April 24 2014 Latest news:
Thursday, October 11, 2012
Chalk Farm author Judith Flanders has investigated how London changed in Dickens’ era
In recent years, Judith Flanders has immersed herself in the life and mores of Victorian Britain – from the minutiae of the domestic sphere to favourite leisure and pleasure pursuits.
Last year’s The Invention Of Murder grippingly probed the 19th century mindset through the prism of the murder cases that seized the popular imagination.
This year, to complement Flanders’ acclaimed The Victorian House: Domestic Life From Childbirth To Deathbed (2003), she meticulously conjures the sights, smells and sounds of The Victorian City (Atlantic Books, £25).
“The Victorian House was about the texture of daily life and it seemed an obvious extension that after indoors I should do outdoors,” says the author, who lives in Chalk Farm.
“We think we know what happened on Victorian streets because they are essentially the streets we walk on now. But just as people used their houses differently than we do now that we have plumbing and electricity, I wanted to show how the streets were used very differently. To find the things that contemporary novelists didn’t put in their books because they were so ordinary.”
The book is subtitled Everyday Life In Dickens’ London and Flanders describes the Victorian novelist who defined the era as “the elephant in the room” for her previous books.
“I’ve been fighting all these years to keep him out of my books in case he takes over. Because he can always provide the perfect quote to illustrate anything, I had to say ‘down!’ but his dates – 1812 to 1870 – fitted very well with what I wanted to do: to chart the creation of the Victorian city.”
That city grew from a population of one million in 1800 to 6.5million by the end of the century. During that time, six million homes, roads, railways and sewers were constructed in a city that was a constant building site.
Flanders begins with the development of Trafalgar Square, Regent Street and Regent’s Park.
“Where did the transformation start from the medieval city into the Victorian one we know today? We begin the century with a city that is still 17th century in size. To build Trafalgar Square, they knocked down the Royal Mews which had stood since the 14th century. What we get then is the coming of the railway and the development of the modern world.”
Unlike the French, who laid out Paris under Baron Haussmann’s master plan, London’s development was more ad hoc, driven by the speculation of private landlords like the Duke of Bedford, Lord Grosvenor and the Crown, which owned Regent’s Park.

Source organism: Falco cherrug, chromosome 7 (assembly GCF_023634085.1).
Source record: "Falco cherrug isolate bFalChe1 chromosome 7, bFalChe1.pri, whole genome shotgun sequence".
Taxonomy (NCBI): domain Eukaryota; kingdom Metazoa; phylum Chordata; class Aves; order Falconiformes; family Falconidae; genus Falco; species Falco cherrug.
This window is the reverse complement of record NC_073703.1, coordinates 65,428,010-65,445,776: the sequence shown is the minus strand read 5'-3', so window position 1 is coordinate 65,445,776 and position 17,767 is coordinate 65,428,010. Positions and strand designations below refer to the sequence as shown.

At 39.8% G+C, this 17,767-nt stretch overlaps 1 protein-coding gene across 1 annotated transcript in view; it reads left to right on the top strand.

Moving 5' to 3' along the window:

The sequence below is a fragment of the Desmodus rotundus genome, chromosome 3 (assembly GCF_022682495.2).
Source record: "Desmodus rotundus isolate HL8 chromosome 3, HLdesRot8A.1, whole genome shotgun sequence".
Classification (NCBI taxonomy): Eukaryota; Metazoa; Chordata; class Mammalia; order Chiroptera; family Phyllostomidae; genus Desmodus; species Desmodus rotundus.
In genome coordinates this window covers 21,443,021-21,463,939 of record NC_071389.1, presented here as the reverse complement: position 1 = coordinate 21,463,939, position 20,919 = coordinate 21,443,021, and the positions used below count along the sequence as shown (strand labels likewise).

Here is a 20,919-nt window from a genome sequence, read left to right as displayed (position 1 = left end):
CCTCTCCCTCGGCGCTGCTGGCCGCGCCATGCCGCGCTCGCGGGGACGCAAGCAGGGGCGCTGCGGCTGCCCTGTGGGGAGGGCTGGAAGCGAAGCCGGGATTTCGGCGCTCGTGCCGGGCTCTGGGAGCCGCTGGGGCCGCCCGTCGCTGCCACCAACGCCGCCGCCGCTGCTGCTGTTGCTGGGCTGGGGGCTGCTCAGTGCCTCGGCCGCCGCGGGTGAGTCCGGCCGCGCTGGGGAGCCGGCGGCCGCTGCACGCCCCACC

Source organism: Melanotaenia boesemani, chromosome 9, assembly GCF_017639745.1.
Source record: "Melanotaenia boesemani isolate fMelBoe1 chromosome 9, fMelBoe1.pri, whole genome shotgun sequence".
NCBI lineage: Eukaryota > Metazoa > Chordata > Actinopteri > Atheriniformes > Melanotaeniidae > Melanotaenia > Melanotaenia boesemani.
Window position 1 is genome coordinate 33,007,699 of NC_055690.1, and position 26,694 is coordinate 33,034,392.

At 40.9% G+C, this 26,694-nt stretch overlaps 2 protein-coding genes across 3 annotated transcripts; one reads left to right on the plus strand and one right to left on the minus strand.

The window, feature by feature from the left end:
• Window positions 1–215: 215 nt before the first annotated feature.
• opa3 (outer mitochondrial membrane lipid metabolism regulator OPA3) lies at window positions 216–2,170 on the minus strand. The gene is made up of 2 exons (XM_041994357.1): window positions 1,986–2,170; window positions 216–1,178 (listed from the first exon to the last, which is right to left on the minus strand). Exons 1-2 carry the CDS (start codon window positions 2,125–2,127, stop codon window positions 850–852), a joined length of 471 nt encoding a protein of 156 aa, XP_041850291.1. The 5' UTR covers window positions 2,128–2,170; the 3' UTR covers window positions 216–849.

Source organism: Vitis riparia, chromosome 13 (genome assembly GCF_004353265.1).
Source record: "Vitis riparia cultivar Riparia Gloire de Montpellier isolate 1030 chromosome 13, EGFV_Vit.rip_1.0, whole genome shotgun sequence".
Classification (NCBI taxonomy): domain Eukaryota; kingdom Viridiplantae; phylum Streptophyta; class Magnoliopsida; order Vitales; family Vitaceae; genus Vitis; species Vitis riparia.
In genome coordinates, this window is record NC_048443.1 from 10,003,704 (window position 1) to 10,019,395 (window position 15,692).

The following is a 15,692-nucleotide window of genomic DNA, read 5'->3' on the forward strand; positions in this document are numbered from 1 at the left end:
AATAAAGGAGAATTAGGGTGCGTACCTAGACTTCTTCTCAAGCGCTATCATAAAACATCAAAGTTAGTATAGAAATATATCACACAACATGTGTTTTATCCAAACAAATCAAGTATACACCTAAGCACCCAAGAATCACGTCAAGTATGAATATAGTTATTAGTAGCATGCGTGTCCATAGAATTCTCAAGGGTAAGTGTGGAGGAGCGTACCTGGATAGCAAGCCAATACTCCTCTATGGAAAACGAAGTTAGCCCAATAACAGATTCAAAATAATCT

“These developments weren’t about making the city more wonderful but to increase the value of land owned by private landlords,” she says.
One hundred and fifty years ago, the streets were far more multi-functional than they are today and a “hive of activity”.
“Rather than being a place to pass through, they were where you found food, entertainment, work and sex.
“The poor lived in horrible houses and wanted to be outside. At a time when there were no fridges or supermarkets, it was easier and cheaper to buy your cup of tea or breakfast on the streets than to light a fire to make it yourself, so they ate out all the time.”
London was a 24-hour city with coffee stalls open all night to cater for the post-theatre crowd through to early morning farmers driving animals to market.
“Wherever you worked, you could send out a messenger to get food from a chop house or coffee house and offices had great trays of food coming in and out.”
Homeless, often orphan boys hung about on street corners hoping to earn a penny for holding a man’s horse while he went about his business.
Famously in Bleak House, Jo the crossing sweeper was a breed of impoverished youngster paid by pedestrians to sweep the manure out of their path.
“Dickens is constantly writing that so and so rode into London and got a boy to hold a horse and I wondered who were these boys who just hung around looking for a horse to hold?” says Flanders.
Not only were the streets filled with dung, but Dickens also indicates how noisy they were.
“Characters in carriages often have to pull off the main road so they can hear each other speak.”
As Flanders says in her introduction, Dickens’ London is “a perfect optic” through which to see the city’s transformation.
“It was a place of the mind, but it was also a real place. Much of what we take to be the marvellous imaginings of a visionary novelist turn out, on inspection, to be the reportage of a great observer.”
The Victorian City, Everyday life in Dickens’ London is published by Atlantic Books